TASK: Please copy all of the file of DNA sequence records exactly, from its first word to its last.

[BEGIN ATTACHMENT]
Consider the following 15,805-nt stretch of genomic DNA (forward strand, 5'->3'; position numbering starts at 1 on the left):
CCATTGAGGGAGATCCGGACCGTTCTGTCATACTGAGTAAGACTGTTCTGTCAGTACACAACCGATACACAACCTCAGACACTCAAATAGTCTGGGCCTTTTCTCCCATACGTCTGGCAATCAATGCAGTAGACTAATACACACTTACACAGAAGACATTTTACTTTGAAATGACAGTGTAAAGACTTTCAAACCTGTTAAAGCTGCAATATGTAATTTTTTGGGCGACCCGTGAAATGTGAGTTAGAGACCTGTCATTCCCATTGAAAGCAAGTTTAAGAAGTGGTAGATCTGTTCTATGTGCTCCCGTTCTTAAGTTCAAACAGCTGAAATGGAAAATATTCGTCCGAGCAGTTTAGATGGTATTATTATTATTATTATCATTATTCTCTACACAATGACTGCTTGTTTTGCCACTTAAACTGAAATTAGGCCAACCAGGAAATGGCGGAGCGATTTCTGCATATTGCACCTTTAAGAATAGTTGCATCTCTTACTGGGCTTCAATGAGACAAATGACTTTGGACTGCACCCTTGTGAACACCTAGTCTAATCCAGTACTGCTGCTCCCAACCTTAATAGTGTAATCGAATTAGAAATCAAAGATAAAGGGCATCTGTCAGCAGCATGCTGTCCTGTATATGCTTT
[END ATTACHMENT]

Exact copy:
Consider the following 15,805-nt stretch of genomic DNA (forward strand, 5'->3'; position numbering starts at 1 on the left):
CCATTGAGGGAGATCCGGACCGTTCTGTCATACTGAGTAAGACTGTTCTGTCAGTACACAACCGATACACAACCTCAGACACTCAAATAGTCTGGGCCTTTTCTCCCATACGTCTGGCAATCAATGCAGTAGACTAATACACACTTACACAGAAGACATTTTACTTTGAAATGACAGTGTAAAGACTTTCAAACCTGTTAAAGCTGCAATATGTAATTTTTTGGGCGACCCGTGAAATGTGAGTTAGAGACCTGTCATTCCCATTGAAAGCAAGTTTAAGAAGTGGTAGATCTGTTCTATGTGCTCCCGTTCTTAAGTTCAAACAGCTGAAATGGAAAATATTCGTCCGAGCAGTTTAGATGGTATTATTATTATTATTATCATTATTCTCTACACAATGACTGCTTGTTTTGCCACTTAAACTGAAATTAGGCCAACCAGGAAATGGCGGAGCGATTTCTGCATATTGCACCTTTAAGAATAGTTGCATCTCTTACTGGGCTTCAATGAGACAAATGACTTTGGACTGCACCCTTGTGAACACCTAGTCTAATCCAGTACTGCTGCTCCCAACCTTAATAGTGTAATCGAATTAGAAATCAAAGATAAAGGGCATCTGTCAGCAGCATGCTGTCCTGTATATGCTTT